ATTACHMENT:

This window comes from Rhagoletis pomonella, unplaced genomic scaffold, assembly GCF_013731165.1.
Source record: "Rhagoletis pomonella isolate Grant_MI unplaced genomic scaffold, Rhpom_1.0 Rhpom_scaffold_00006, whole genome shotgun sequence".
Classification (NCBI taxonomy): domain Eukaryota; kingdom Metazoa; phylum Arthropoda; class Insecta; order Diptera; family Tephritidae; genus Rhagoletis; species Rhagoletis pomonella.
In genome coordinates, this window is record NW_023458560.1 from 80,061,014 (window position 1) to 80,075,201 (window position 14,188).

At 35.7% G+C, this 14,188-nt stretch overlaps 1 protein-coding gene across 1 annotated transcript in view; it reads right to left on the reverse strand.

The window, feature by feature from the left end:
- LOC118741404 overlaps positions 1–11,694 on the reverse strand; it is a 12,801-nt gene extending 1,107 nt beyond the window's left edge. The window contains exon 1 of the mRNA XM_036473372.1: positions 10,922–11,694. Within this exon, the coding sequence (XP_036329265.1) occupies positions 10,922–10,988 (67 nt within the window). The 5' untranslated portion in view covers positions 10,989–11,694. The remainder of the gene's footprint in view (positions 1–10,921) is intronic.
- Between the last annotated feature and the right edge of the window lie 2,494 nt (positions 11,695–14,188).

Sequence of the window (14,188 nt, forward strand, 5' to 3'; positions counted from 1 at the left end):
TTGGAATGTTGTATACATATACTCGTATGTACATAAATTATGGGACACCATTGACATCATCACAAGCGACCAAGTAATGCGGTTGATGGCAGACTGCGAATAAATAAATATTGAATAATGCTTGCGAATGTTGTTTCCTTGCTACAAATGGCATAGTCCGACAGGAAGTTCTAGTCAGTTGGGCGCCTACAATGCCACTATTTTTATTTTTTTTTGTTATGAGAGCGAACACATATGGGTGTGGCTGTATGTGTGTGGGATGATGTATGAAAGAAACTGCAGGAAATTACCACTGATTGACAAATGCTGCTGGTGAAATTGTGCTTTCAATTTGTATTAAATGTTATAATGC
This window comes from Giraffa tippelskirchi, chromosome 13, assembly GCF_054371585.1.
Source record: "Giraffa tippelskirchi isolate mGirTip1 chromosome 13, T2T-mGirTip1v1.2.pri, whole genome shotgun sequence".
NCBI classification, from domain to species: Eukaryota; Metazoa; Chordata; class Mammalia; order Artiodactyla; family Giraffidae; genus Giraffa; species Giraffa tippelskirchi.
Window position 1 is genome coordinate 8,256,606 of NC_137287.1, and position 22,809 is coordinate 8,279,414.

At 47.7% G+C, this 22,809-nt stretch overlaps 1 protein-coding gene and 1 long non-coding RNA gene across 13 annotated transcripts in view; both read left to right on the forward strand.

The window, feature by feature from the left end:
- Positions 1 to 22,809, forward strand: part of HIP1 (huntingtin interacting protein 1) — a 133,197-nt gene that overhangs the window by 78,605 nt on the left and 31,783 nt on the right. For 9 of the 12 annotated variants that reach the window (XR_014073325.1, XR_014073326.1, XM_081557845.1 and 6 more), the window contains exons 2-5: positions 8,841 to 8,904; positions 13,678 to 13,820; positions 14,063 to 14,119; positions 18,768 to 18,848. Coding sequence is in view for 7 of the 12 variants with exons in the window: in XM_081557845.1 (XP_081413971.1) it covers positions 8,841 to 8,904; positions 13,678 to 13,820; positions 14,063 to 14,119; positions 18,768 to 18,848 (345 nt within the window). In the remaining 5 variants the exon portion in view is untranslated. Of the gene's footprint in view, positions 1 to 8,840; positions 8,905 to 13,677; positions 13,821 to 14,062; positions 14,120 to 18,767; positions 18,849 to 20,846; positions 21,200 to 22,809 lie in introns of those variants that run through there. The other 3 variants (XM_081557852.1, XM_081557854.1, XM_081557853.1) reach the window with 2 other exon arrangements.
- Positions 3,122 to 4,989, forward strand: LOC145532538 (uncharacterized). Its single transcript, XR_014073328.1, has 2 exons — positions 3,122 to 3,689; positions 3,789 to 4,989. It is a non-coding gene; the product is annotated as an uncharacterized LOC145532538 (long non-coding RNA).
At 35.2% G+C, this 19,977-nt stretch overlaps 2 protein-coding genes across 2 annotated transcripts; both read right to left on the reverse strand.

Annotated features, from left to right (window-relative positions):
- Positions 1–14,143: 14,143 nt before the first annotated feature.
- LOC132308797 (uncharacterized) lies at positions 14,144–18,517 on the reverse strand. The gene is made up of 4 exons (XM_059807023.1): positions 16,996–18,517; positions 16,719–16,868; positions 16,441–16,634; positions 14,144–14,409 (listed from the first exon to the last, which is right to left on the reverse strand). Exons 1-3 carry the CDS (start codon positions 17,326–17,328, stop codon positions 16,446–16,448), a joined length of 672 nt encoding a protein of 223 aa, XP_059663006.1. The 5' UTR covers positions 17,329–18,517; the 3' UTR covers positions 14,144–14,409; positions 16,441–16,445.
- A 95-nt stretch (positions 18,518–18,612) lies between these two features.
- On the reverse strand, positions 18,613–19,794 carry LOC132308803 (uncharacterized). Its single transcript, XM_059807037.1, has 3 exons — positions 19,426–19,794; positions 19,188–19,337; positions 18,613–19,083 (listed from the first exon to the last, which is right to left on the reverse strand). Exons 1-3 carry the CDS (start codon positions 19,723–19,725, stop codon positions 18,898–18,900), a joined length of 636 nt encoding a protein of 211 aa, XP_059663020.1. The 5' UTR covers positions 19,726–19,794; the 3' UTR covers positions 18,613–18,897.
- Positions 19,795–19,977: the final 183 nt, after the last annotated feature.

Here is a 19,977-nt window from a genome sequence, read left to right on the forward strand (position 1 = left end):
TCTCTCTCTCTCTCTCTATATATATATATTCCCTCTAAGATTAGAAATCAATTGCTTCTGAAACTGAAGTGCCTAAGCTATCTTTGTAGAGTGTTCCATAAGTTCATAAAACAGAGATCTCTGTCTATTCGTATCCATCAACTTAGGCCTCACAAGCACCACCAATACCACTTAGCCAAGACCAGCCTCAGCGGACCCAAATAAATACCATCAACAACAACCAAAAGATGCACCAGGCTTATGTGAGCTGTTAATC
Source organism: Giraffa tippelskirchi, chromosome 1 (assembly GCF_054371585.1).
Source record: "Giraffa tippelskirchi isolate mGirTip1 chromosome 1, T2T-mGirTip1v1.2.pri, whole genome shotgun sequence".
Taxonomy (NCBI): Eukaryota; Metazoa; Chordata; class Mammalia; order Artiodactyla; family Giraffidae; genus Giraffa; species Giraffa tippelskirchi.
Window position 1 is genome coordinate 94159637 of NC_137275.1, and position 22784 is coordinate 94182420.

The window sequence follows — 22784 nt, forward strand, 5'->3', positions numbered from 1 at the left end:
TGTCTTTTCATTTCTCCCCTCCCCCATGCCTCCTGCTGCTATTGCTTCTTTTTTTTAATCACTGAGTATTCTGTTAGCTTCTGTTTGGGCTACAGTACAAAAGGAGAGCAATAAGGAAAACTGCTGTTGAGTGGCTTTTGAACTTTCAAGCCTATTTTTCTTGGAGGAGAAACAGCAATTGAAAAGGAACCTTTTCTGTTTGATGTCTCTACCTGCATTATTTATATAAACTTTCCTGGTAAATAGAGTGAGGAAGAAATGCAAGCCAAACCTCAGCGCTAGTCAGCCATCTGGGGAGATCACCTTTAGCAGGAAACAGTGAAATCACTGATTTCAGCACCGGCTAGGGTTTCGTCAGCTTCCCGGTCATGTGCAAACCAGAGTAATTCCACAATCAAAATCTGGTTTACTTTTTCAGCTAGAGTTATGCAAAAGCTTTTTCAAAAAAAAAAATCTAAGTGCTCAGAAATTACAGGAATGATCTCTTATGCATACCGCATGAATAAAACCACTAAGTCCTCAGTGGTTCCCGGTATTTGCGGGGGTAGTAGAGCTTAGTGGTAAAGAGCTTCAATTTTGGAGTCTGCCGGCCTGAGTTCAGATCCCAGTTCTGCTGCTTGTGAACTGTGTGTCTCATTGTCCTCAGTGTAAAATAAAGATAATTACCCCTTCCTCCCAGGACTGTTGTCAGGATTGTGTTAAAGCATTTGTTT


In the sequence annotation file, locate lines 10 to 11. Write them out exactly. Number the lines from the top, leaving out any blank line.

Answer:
TTGGAATGTTGTATACATATACTCGTATGTACATAAATTATGGGACACCATTGACATCATCACAAGCGACCAAGTAATGCGGTTGATGGCAGACTGCGAATAAATAAATATTGAATAATGCTTGCGAATGTTGTTTCCTTGCTACAAATGGCATAGTCCGACAGGAAGTTCTAGTCAGTTGGGCGCCTACAATGCCACTATTTTTATTTTTTTTTGTTATGAGAGCGAACACATATGGGTGTGGCTGTATGTGTGTGGGATGATGTATGAAAGAAACTGCAGGAAATTACCACTGATTGACAAATGCTGCTGGTGAAATTGTGCTTTCAATTTGTATTAAATGTTATAATGC
This window comes from Giraffa tippelskirchi, chromosome 13, assembly GCF_054371585.1.